Travolta Gems: BLOW OUT

Still from Brian De Palma’s BLOW OUT (1981) starring John Travolta.

In the days leading up to our November 10th Tribute to John Travolta, in which John Waters will host an evening of tribute to this film icon, the MFF blog will highlight some of the great performances and collaborations in Travolta’s rich and varied career. First up is Brian De Palma’s BLOW OUT, a 1981 thriller that succeeds both as first-rate entertainment and as film art. De Palma deeply embeds his love of Hitchcock in BLOW OUT’s tense mood, expert pacing, and Hitch-worthy story of a solitary hero increasingly obsessed with uncovering a truth that everyone around him rejects as conspiracy theory. But even more than Hitchcock, BLOW OUT consciously connects itself to two earlier films by master directors, Michelangelo Antonioni’s BLOW-UP and Francis Ford Coppola’s THE CONVERSATION.

BLOW OUT features Travolta as Jack Terry, a motion-picture sound technician who works on low-budget horror flicks cranked out of a small studio in Philadelphia. Travolta is perfectly cast here. Already known as a stylish and dynamic star for his work on enduring favorites such as GREASE and SATURDAY NIGHT FEVER a few years earlier, he begins the picture as an easily relatable leading man for the audience. Smooth and sly, he’s also heroic—ready to jump into the mouth of danger to save a stranger—and so it becomes all the more startling when obsession takes over, and his search for the truth recasts him as a figure on the margins.

Charged with recording some eerie nighttime noises to spice up the sound design of a new slasher film, Jack heads out to a sleepy area one evening with his sound kit. There he records wind, owls—and, to his utter surprise, the loud pop of a car’s tire blowing out, sending the vehicle careening off the road and into a river below. Jack dives in and manages to save one passenger, Sally (Nancy Allen), but the man behind the wheel is already a corpse. At the hospital, in a sea of commotion, Jack is taken aside and told that the driver of the car was the state’s governor, who was in the midst of a strong presidential run; the governor’s family, Jack is told, must never hear that Sally was in the car. This turn of events sends Jack back to his audio record of the accident, and what he hears unnerves him. Increasingly, he becomes obsessed with proving that the blow out was no accident, but the work of a political assassin.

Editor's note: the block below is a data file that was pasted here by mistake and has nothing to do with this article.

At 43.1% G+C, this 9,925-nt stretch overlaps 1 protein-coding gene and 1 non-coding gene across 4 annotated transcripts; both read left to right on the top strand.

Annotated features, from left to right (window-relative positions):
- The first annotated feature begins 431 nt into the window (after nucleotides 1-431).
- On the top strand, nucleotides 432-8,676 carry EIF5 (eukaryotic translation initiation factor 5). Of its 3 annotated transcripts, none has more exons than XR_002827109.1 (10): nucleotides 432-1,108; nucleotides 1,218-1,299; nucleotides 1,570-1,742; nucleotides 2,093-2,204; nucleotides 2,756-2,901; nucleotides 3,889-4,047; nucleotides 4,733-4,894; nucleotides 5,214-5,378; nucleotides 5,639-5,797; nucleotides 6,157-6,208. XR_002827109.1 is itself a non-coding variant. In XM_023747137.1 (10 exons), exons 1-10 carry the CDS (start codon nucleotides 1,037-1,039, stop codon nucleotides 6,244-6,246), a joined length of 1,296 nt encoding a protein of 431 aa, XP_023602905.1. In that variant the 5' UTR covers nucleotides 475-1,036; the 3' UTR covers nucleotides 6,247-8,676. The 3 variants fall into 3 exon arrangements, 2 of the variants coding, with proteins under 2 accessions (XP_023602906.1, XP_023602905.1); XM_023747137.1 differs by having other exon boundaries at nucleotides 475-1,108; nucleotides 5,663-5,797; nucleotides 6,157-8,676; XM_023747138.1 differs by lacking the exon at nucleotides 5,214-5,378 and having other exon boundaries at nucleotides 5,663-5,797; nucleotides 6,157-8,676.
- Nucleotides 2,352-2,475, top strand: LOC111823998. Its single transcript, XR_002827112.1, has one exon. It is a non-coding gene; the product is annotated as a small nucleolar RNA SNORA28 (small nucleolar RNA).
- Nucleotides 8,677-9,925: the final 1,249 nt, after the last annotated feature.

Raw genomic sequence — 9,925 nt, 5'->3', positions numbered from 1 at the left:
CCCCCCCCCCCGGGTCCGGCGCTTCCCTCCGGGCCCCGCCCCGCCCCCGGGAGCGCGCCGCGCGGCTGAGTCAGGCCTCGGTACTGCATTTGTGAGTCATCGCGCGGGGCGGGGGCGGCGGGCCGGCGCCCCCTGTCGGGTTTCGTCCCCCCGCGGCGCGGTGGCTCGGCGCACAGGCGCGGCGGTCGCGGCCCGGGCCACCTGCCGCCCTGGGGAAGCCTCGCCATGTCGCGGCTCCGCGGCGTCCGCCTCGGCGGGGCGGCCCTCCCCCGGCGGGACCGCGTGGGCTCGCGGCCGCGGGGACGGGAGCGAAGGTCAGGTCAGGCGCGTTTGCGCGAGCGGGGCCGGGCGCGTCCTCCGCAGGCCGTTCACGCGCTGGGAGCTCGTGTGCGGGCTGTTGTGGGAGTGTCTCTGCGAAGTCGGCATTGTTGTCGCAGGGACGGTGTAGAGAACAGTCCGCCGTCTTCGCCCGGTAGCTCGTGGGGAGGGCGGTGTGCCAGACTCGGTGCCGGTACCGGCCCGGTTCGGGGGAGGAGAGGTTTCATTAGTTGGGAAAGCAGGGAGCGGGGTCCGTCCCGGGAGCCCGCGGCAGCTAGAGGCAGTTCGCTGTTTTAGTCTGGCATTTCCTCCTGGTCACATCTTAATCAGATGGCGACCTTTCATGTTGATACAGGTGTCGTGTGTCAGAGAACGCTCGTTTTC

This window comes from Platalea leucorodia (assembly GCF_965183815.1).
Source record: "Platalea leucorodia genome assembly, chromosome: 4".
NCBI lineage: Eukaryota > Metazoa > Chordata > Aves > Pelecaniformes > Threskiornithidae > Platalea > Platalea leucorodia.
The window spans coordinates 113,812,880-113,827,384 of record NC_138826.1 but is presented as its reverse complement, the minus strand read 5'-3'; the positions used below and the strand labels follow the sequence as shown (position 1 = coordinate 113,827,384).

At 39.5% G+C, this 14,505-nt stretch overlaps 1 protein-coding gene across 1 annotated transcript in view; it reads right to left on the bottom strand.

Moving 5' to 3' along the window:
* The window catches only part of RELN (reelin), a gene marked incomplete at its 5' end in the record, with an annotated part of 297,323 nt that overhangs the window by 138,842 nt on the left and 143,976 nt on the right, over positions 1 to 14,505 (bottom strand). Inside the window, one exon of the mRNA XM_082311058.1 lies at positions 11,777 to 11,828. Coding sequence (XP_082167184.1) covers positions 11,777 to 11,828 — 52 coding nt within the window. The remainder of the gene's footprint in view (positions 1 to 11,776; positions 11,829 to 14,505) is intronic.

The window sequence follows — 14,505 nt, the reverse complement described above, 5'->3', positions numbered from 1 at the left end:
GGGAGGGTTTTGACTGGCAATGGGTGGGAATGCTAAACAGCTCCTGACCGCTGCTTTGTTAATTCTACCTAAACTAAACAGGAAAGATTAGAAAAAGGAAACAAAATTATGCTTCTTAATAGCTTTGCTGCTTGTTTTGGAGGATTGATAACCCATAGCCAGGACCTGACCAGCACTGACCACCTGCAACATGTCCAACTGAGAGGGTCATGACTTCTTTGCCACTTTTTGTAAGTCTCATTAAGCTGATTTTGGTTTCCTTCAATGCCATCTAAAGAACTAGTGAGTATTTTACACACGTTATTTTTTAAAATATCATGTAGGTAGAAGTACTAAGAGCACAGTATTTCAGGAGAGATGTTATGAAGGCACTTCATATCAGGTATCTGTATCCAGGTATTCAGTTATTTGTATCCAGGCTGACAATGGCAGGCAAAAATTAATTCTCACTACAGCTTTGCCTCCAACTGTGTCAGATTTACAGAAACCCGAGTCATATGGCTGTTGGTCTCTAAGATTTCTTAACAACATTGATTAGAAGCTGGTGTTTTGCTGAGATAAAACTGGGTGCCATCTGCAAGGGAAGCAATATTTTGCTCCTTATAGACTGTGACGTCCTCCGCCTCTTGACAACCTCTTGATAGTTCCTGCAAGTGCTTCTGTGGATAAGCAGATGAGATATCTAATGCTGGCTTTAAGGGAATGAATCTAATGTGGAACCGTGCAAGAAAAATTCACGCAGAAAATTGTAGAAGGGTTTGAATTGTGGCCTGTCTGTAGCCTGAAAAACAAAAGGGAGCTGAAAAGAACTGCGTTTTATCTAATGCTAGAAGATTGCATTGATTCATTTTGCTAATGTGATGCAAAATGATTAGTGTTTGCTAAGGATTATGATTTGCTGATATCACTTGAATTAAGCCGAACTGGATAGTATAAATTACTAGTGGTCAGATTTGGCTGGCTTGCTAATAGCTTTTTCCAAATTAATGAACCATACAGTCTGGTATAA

In Antonioni’s BLOW-UP, a photographer’s set of photos taken in a park may have accidentally documented hidden evidence of a murder; but as the photographer blows up his negatives larger and larger, the images threaten to yield madness as much as truth. Similarly, THE CONVERSATION features Gene Hackman as a surveillance expert who may have recorded the planning of a still-preventable political violence—if he can just hear each word properly, and interpret them correctly, a sanity-threatening struggle.

With BLOW OUT, De Palma retains much of the darkness and obsession of these earlier films—if delivering these subversive elements within a lively thriller that honors its genre’s conventions even as it winks at them. By repositioning its main character not as a photographer or surveillance expert, but as a filmmaker—albeit one working on the sort of disposable, ultra-sleazy thrillers that De Palma’s critics accused the director of making in the late 70s and 80s—the film takes on a meta layer that makes the cinephile consider their own obsessions (not to mention their own experience watching this very film). The protagonists of all three films are caught in an endless loop of repetition, fixated on that moment when they notice a little detail of image or sound that brings the larger “truth” into focus. This is strikingly similar to the experience of watching a thriller, where in each frame a new detail may jump out that finally reveals a secret identity, a betrayal, even a murderer. Further, unlike in the earlier films, Travolta’s character is able to wed his sound footage to photographs of the event, creating in essence a film record of the event. Unlike in THE CONVERSATION or BLOW-UP, then, the obsession of BLOW OUT becomes, quite literally, an obsessive watching of film; and the main character’s journey is that of a filmmaker who has begun to approach his craft from a jaded distance, until circumstances make film the central, hypnotic aspect of his life.